4. Venture Investing in Future of TV

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The graph above compares total venture funding in Future of TV to the number of companies in each category. The “Video Consumption” and “Social Video” categories seem to be the ones with the most traction.

5. Global Breakdown of Future of TV

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The following infographic is an updated heat map indicating where Future of TV startups exist across 33 countries and 202 cities. Currently, the United States is leading the way with 383 companies. The United Kingdom is in second with 45 companies followed by Israel with 18.

6. Median Age of Future of TV Categories

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The bar graph above summarizes Future of TV by median age of category. The “Content Management” category has the highest median age at 9 years, followed by “Video Infrastructure” at 8.5 years.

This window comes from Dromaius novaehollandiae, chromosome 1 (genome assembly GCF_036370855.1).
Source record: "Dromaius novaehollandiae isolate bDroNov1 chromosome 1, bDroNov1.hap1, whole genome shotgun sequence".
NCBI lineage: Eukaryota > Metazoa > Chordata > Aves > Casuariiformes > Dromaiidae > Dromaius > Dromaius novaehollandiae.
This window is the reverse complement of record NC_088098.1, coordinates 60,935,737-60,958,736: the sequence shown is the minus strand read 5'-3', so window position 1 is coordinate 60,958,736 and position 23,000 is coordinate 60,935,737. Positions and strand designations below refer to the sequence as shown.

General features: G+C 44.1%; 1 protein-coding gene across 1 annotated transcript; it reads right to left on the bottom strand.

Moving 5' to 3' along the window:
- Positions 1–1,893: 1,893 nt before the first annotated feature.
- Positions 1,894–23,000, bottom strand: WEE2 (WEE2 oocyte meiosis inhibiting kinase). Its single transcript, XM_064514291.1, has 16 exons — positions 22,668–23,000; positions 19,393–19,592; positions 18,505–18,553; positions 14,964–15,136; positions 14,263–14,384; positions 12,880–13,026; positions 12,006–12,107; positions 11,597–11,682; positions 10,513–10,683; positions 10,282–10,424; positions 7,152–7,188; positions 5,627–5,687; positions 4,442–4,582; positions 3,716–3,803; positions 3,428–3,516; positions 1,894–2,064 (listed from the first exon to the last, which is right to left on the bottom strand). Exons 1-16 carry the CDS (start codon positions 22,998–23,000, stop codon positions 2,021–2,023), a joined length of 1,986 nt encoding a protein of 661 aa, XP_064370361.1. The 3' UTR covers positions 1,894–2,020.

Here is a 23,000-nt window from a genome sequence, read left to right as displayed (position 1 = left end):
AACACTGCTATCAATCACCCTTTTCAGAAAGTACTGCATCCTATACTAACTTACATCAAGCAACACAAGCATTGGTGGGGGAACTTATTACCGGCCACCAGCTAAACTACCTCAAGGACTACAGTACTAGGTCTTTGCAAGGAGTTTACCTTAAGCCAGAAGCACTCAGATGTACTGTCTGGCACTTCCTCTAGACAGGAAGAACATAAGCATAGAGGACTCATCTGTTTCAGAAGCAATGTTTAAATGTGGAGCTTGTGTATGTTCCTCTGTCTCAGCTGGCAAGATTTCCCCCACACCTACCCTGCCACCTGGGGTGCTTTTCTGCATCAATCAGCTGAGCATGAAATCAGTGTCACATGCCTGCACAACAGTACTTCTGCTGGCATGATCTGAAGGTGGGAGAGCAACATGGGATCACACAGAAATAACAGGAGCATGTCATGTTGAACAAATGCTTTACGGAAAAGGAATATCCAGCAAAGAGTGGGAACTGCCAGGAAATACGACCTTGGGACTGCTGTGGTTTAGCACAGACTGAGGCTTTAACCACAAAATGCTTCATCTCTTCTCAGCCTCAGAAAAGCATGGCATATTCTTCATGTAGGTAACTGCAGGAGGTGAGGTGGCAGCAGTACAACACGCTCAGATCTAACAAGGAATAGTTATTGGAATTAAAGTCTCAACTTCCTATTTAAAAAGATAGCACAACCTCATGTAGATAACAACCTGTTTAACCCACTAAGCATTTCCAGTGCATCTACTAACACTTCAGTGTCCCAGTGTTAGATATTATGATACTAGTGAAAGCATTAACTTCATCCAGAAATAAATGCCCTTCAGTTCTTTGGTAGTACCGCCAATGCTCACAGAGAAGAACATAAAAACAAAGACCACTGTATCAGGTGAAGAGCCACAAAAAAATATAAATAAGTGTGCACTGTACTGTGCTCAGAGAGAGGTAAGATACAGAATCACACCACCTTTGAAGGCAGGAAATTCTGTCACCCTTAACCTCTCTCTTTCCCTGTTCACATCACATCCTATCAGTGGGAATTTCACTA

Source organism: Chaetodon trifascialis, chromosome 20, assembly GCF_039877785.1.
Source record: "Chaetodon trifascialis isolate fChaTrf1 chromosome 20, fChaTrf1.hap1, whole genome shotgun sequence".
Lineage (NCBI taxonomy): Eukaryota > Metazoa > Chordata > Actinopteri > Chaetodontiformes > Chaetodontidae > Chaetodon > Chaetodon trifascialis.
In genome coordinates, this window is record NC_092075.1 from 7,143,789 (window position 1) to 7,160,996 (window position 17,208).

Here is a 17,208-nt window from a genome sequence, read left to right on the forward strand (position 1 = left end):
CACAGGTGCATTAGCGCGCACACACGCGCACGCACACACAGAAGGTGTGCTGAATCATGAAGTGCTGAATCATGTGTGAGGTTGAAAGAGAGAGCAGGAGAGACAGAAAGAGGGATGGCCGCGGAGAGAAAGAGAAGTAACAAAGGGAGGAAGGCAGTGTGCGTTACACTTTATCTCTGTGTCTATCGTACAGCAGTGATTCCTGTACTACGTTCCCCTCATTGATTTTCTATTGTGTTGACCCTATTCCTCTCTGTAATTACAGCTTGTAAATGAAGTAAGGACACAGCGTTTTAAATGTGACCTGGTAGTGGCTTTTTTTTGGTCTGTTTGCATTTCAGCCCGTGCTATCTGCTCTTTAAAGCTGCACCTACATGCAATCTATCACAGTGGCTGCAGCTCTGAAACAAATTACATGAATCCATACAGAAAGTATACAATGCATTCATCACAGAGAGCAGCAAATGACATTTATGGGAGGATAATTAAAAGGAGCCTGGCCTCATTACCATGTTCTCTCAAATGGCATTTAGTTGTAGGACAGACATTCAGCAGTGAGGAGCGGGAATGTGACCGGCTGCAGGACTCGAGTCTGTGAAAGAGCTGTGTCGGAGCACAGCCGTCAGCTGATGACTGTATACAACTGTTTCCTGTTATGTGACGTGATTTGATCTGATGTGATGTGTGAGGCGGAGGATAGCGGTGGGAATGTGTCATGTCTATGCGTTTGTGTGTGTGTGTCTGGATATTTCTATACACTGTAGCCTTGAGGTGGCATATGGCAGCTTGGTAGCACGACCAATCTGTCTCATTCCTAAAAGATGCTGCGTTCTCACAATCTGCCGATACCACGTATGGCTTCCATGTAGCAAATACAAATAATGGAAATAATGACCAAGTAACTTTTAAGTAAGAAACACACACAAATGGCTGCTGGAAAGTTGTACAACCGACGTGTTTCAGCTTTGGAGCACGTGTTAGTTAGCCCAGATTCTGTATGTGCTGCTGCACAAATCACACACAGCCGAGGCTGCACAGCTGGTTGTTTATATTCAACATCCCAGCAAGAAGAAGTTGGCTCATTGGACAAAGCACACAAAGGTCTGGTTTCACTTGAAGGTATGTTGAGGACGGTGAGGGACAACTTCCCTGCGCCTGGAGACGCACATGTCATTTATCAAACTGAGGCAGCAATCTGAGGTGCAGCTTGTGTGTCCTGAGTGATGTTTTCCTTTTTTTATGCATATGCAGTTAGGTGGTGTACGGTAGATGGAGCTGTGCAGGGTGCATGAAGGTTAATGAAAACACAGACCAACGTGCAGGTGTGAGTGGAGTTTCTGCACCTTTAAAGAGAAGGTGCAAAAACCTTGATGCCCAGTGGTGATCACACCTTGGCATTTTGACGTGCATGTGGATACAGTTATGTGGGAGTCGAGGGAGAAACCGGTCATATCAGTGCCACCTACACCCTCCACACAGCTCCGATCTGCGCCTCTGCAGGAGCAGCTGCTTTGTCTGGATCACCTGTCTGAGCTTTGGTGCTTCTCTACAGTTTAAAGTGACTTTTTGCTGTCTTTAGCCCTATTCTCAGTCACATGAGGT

7. Recent Trends in the Future of TV

Some of the more recent trends we’re seeing in the sector include the following:

The rise of second screen and viewer participation — As viewers consume video content on television, most of them are also engaging on social media and other websites through another device. Nielson data estimates that 85% of American television viewers are also browsing on a second screen while watching television. Viewer participation has also moved from the background to the foreground, as viewers no longer just sit back passively and comment through social media, but actively influence the production of the content by voicing their opinions about it. (Source)

The growing popularity of mobile content — With the prevalence of mobile devices, the quality of mobile video content has also grown drastically. With better compensation and less executive intervention, talented writers are increasingly moving from the film industry to the television industry, making premium television content now available to anyone through all devices. Another trend is that viewers are now watching longer and longer video content through mobile devices, contrary to the previous prediction that only minute-long video content would be consumed on mobile. (Source)

As the Future of TV continues to develop, so too will its moving parts. We hope this post provides some big picture clarity on this booming industry.